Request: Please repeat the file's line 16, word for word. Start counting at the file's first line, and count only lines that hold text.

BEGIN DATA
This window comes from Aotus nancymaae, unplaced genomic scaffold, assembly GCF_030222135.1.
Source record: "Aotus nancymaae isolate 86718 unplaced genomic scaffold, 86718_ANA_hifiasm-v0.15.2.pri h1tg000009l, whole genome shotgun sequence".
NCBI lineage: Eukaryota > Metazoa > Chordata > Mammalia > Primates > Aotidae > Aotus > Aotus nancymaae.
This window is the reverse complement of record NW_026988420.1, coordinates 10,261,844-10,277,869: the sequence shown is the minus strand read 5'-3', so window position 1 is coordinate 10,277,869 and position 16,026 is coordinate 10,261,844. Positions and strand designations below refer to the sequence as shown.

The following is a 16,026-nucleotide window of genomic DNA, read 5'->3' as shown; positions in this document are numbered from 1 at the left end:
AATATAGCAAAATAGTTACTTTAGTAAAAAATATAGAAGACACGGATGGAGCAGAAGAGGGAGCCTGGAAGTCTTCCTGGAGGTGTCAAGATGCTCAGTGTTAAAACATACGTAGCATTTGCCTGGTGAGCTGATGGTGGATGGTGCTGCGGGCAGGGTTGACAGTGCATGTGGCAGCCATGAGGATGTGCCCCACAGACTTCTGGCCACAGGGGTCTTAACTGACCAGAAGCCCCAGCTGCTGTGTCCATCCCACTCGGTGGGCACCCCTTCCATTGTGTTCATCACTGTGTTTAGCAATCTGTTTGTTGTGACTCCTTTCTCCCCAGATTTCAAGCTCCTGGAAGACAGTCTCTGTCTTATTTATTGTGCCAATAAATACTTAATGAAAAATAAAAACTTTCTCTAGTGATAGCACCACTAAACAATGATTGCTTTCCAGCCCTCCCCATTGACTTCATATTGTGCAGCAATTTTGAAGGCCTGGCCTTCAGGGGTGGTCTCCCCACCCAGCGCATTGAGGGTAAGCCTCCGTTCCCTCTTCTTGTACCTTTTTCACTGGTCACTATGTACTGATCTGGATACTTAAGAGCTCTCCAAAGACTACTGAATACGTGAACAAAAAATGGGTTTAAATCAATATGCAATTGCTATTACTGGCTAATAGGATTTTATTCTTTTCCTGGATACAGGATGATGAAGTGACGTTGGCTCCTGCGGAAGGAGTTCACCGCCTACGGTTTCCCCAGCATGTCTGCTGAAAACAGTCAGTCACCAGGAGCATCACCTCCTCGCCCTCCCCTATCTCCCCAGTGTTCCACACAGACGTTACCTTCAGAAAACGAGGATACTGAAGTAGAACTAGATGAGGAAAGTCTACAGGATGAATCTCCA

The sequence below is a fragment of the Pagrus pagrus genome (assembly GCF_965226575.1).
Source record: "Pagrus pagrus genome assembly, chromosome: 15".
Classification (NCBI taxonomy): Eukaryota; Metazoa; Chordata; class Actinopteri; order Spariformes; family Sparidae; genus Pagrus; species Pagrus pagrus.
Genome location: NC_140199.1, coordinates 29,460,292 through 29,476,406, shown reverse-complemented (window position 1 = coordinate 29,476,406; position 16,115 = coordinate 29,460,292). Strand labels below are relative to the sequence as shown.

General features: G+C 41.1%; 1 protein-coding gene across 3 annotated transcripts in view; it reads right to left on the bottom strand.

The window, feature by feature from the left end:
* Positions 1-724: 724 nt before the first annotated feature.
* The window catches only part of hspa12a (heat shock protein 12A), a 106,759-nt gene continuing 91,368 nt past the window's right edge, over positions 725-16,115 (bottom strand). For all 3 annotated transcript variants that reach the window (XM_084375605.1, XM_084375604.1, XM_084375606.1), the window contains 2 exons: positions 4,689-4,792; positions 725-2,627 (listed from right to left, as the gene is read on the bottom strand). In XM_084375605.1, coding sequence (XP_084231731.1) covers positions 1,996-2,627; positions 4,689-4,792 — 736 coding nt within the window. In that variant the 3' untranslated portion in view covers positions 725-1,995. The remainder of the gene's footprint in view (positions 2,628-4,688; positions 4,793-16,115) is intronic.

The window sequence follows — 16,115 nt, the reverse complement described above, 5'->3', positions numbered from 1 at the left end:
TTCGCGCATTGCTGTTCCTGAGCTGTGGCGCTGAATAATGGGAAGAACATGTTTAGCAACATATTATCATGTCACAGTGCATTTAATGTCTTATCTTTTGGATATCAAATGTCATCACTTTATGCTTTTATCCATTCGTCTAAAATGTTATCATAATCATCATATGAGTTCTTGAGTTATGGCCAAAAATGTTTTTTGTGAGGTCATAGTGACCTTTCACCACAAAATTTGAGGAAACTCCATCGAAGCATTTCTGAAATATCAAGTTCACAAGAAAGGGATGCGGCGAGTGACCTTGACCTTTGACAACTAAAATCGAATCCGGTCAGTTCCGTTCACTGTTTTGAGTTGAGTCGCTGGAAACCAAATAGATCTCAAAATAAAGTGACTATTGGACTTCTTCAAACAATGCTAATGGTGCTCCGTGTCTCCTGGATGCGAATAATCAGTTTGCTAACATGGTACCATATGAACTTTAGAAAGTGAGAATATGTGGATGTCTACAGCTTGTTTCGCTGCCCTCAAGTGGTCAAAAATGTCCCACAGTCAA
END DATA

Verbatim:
TTCGCGCATTGCTGTTCCTGAGCTGTGGCGCTGAATAATGGGAAGAACATGTTTAGCAACATATTATCATGTCACAGTGCATTTAATGTCTTATCTTTTGGATATCAAATGTCATCACTTTATGCTTTTATCCATTCGTCTAAAATGTTATCATAATCATCATATGAGTTCTTGAGTTATGGCCAAAAATGTTTTTTGTGAGGTCATAGTGACCTTTCACCACAAAATTTGAGGAAACTCCATCGAAGCATTTCTGAAATATCAAGTTCACAAGAAAGGGATGCGGCGAGTGACCTTGACCTTTGACAACTAAAATCGAATCCGGTCAGTTCCGTTCACTGTTTTGAGTTGAGTCGCTGGAAACCAAATAGATCTCAAAATAAAGTGACTATTGGACTTCTTCAAACAATGCTAATGGTGCTCCGTGTCTCCTGGATGCGAATAATCAGTTTGCTAACATGGTACCATATGAACTTTAGAAAGTGAGAATATGTGGATGTCTACAGCTTGTTTCGCTGCCCTCAAGTGGTCAAAAATGTCCCACAGTCAA